6. #6
    The Founder encode's Avatar
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    Extended max lookahead to the value of nine and added a nice heuristic to deal with such thing. Additionally, now you can control the compression speed:
    0 - is the fastest
    9 - is slowest and best for text files

    Now LZPM usage looks like this:

    lzpm 0.07 copyright (c) 2007 ilia muraviev
    usage: lzpm command input output
    commands:
    0..9 = compress with given lookahead
    d = decompress

    If you do not agree with "compress with given lookahead" definition, please post your own!

    Some testing results:

    ENWIK8
    LZPM 0.07, 0: 30,601,555 bytes
    LZPM 0.07, 1: 29,227,657 bytes
    LZPM 0.07, 2: 28,823,028 bytes
    LZPM 0.07, 3: 28,746,141 bytes
    LZPM 0.07, 4: 28,730,605 bytes
    LZPM 0.07, 5: 28,705,139 bytes
    LZPM 0.07, 6: 28,685,869 bytes
    LZPM 0.07, 7: 28,669,075 bytes
    LZPM 0.07, 8: 28,656,178 bytes
    LZPM 0.07, 9: 28,647,092 bytes

    ENWIK9
    LZPM 0.07, 9: 248,885,077 bytes

    world95.txt
    LZPM 0.07, 0: 656,771 bytes
    LZPM 0.07, 1: 616,120 bytes
    LZPM 0.07, 2: 602,394 bytes
    LZPM 0.07, 3: 598,496 bytes
    LZPM 0.07, 4: 598,107 bytes
    LZPM 0.07, 5: 597,512 bytes
    LZPM 0.07, 6: 597,278 bytes
    LZPM 0.07, 7: 596,923 bytes
    LZPM 0.07, 8: 596,442 bytes
    LZPM 0.07, 9: 595,939 bytes

    3200.txt
    LZPM 0.07, 0: 5,341,171 bytes
    LZPM 0.07, 1: 5,100,642 bytes
    LZPM 0.07, 2: 5,043,820 bytes
    LZPM 0.07, 3: 5,037,113 bytes
    LZPM 0.07, 4: 5,036,208 bytes
    LZPM 0.07, 5: 5,030,811 bytes
    LZPM 0.07, 6: 5,024,945 bytes
    LZPM 0.07, 7: 5,021,568 bytes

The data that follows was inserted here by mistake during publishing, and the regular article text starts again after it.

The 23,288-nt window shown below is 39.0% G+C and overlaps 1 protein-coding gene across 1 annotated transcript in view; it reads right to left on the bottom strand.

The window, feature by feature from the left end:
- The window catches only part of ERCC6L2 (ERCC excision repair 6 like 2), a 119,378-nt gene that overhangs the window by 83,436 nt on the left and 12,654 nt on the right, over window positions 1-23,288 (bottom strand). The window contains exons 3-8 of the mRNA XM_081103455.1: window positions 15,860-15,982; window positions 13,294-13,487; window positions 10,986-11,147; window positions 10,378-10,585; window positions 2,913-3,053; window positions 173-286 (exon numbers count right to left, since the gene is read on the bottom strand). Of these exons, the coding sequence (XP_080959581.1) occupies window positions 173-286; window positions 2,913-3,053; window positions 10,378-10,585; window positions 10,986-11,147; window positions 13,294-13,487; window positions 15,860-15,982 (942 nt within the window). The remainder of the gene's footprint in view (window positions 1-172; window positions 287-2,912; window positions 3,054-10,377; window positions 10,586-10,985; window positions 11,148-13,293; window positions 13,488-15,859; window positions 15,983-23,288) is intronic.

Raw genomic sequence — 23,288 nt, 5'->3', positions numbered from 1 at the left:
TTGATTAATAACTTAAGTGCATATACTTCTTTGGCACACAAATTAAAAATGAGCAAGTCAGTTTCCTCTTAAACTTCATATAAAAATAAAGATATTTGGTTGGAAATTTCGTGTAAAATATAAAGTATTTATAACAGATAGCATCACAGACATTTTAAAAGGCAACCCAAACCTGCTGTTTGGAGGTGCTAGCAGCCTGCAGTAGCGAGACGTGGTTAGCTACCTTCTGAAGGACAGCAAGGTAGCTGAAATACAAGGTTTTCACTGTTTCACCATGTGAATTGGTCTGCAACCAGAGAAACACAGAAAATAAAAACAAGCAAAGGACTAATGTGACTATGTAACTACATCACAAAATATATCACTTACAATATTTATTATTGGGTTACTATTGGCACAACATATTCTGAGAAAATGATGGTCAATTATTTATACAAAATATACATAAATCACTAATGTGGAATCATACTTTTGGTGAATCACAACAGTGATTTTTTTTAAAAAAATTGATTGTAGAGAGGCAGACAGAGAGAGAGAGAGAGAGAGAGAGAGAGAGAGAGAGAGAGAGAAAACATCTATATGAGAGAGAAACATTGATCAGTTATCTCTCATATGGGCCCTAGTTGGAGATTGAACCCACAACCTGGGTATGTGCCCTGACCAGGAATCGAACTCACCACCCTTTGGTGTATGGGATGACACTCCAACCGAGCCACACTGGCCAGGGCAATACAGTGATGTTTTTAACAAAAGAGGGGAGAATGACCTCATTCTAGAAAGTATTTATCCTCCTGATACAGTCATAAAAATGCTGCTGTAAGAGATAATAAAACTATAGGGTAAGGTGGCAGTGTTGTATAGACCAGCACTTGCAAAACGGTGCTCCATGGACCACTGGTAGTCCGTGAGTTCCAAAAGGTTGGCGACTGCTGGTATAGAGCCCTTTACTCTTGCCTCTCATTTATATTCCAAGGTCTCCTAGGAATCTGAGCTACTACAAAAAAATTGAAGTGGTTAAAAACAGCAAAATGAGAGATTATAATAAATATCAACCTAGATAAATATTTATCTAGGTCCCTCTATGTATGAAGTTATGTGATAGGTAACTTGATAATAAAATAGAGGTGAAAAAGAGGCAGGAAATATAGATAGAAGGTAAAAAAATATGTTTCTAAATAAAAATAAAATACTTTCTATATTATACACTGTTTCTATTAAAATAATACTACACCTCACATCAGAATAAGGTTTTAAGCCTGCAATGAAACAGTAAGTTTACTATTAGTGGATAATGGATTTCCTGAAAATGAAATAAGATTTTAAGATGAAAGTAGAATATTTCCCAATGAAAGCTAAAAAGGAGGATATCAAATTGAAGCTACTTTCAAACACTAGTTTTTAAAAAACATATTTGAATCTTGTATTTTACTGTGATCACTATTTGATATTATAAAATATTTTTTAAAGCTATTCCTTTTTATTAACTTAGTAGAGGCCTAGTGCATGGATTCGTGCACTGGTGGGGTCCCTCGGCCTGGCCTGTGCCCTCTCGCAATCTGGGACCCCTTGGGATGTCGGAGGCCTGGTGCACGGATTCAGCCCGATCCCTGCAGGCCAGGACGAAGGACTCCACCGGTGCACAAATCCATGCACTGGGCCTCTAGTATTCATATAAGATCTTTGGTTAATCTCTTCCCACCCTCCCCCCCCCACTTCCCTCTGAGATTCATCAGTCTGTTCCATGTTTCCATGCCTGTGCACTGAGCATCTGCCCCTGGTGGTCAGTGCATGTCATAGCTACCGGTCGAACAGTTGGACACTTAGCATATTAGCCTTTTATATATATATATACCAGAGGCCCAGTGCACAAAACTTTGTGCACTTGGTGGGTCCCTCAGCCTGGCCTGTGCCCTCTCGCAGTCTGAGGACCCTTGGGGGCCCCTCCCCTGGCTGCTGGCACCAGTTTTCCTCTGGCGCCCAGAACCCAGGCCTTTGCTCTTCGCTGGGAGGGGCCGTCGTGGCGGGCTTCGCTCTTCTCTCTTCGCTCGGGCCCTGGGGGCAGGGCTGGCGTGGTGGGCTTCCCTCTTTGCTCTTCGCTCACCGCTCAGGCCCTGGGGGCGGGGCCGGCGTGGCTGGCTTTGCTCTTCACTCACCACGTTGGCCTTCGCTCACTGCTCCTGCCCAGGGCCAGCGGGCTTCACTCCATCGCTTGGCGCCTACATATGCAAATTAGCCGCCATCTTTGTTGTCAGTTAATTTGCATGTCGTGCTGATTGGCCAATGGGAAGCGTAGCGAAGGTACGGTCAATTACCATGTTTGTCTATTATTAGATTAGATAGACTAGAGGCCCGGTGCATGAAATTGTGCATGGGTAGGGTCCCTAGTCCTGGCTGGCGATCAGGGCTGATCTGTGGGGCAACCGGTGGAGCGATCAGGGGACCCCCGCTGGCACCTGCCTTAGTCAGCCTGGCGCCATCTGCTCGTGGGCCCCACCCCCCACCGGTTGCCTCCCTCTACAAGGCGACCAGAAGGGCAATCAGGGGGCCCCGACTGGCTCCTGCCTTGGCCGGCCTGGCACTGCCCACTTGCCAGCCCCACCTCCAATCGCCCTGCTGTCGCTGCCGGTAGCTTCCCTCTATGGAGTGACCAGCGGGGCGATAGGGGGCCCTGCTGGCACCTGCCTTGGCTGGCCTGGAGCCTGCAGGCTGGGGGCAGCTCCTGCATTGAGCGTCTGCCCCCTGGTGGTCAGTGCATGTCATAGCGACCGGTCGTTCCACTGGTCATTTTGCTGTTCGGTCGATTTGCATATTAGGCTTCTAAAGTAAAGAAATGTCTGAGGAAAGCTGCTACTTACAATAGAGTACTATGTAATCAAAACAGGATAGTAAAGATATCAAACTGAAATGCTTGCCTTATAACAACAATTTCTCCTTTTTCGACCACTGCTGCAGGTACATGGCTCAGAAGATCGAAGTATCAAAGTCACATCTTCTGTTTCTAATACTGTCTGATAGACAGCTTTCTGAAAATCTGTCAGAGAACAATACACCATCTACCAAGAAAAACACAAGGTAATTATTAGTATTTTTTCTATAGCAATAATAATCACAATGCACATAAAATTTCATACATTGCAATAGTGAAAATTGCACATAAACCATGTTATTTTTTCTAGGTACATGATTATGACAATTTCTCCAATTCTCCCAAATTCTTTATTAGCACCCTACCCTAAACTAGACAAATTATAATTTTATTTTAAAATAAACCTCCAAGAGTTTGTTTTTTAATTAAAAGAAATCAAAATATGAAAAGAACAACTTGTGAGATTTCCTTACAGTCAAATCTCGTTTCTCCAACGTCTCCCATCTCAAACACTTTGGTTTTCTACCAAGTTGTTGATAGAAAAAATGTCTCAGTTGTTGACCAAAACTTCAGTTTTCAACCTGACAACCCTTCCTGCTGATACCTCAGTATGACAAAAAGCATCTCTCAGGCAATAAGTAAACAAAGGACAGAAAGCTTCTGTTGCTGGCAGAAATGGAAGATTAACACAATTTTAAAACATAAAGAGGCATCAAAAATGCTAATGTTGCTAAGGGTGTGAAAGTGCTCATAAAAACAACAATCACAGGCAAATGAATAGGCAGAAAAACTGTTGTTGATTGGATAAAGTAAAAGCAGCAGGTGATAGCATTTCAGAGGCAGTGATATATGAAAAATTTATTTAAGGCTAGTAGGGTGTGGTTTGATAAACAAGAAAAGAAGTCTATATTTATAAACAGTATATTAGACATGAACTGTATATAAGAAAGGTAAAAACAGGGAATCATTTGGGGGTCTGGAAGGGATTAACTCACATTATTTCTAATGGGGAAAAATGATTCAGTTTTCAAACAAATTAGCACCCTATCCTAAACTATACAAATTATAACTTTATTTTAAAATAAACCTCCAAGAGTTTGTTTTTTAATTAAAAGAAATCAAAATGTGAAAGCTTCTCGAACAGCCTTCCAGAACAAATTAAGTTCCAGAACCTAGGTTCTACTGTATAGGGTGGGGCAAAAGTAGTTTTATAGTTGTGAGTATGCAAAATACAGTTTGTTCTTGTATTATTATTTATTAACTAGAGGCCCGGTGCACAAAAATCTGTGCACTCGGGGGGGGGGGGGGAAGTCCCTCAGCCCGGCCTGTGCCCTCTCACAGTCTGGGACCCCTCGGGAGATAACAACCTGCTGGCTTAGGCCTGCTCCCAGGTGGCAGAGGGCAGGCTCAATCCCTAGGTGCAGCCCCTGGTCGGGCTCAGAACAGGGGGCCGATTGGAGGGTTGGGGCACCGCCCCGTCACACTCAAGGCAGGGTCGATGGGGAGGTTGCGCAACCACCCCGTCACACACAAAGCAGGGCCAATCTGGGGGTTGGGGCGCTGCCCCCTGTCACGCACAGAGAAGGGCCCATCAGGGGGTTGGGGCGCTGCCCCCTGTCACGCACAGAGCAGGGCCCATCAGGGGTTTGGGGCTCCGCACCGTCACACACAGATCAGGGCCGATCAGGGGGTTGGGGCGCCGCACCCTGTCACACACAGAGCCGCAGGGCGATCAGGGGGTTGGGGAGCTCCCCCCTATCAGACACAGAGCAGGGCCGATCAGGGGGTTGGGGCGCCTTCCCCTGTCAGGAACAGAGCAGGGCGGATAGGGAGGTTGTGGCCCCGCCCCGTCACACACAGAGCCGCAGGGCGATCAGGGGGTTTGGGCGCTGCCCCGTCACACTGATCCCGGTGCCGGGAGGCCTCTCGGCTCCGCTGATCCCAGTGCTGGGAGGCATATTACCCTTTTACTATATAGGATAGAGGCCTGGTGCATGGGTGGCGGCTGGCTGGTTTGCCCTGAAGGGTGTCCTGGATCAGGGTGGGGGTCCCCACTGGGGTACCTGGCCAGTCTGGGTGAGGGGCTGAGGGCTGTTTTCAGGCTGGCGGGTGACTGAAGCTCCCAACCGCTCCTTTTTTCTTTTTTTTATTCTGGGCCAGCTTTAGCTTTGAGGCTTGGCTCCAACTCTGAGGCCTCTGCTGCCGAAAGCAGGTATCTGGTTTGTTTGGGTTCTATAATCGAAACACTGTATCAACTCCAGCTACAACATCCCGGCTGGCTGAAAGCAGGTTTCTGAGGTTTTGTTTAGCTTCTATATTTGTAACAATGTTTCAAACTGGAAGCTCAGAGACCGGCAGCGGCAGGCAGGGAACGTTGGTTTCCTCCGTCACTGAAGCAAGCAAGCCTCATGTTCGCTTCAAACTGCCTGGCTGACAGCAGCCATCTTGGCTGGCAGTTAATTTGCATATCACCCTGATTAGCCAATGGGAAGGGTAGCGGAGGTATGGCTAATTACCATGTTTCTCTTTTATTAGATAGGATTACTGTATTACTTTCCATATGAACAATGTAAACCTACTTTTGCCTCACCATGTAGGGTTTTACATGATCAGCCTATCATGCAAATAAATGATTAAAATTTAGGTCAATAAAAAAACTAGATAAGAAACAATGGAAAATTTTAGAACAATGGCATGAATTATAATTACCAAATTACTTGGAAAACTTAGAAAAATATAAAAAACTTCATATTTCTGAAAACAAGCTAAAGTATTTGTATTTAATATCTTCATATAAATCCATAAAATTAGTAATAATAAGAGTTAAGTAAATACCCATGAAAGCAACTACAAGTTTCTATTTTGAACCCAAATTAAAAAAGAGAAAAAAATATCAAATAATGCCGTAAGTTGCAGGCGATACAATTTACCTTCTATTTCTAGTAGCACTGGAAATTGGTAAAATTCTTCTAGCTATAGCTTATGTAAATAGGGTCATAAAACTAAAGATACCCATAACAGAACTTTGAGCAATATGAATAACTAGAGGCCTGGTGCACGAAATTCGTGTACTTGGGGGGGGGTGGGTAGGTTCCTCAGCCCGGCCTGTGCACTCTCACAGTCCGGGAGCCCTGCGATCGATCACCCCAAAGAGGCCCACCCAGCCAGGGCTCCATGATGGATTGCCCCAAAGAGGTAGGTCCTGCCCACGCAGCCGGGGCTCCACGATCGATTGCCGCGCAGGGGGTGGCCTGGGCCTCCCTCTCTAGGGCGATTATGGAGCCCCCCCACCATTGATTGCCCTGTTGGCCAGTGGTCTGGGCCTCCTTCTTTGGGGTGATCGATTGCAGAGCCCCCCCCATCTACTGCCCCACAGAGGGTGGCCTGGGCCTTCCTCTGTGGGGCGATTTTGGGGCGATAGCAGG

LZPM 0.07, 8: 5,019,052 bytes
    LZPM 0.07, 9: 5,018,005 bytes


  7. #7
    The Founder encode's Avatar
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    Experimenting with an improved Lazy Matching I think to myself - "Why just not to add a Flexible Parsing?", and added a Flexible Parsing!

    Some results:

    world95.txt: 587,164 bytes
    english.dic: 939,455 bytes
    rafale.bmp: 1,078,642 bytes
    acrord32.exe: 1,624,094 bytes
    fp.log: 683,985 bytes

    ENWIK8: 28,466,551 bytes
    ENWIK9: 247,100,377 bytes


  8. #8
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    Added extra tricks and flicks:

    world95.txt: 585,659 bytes
    fp.log: 656,168 bytes

    ENWIK8: 28,385,939 bytes
    ENWIK9: 246,426,198 bytes

    This version mostly and finally outperforms QUAD and if take into account QUAD's order-2-0 PPM... So, this new LZPM has a quite powerful LZ-layer and an extremely simple decoder - just order-1 arithmetic and a simplest LZ-related stuff. Due to this fact, LZPM is notable faster than QUAD at decompression (and needs less memory for decompression) and now LZPM is even stronger...

    However, LZPM is slower at compression and uses a larger amount of memory during compression. Anyway, the goal is FAST decompression with LOWEST memory usage (in modern terms).

    And the main thing - as with all my projects I keep all things as simple as possible. The complete source of LZPM (including encoder, decoder and command line interface) is ~8 KB long! Compare it with LZMA... This is a king of my compressors, in other words!


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    very good work encode

  10. #10
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    Thanks!

    The release is soon - I think within 1 to 3 weeks - just need more testing. Who knows, maybe I add something additional. Also, have an idea to create a small homepage at encode.su.

    And finally, some day release it at SouceForge.net as follower of the QUAD!

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    Cool maybe later, I can use this "small code" to entry the compressionsworld. =)

  12. #12
    The Founder encode's Avatar
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    Finally, I compared the performance of the QUAD and the LZPM on my new Core 2 Duo.

    Surprisingly, QUAD decompresses a little bit faster than LZPM! Thanks to a large CPU cache. I think that even the whole QUAD's PPM model can fit into it's cache!

    However, I made a few Dual Core related optimizations on LZPM. So, now LZPM decodes approximately at the same speed on this CPU.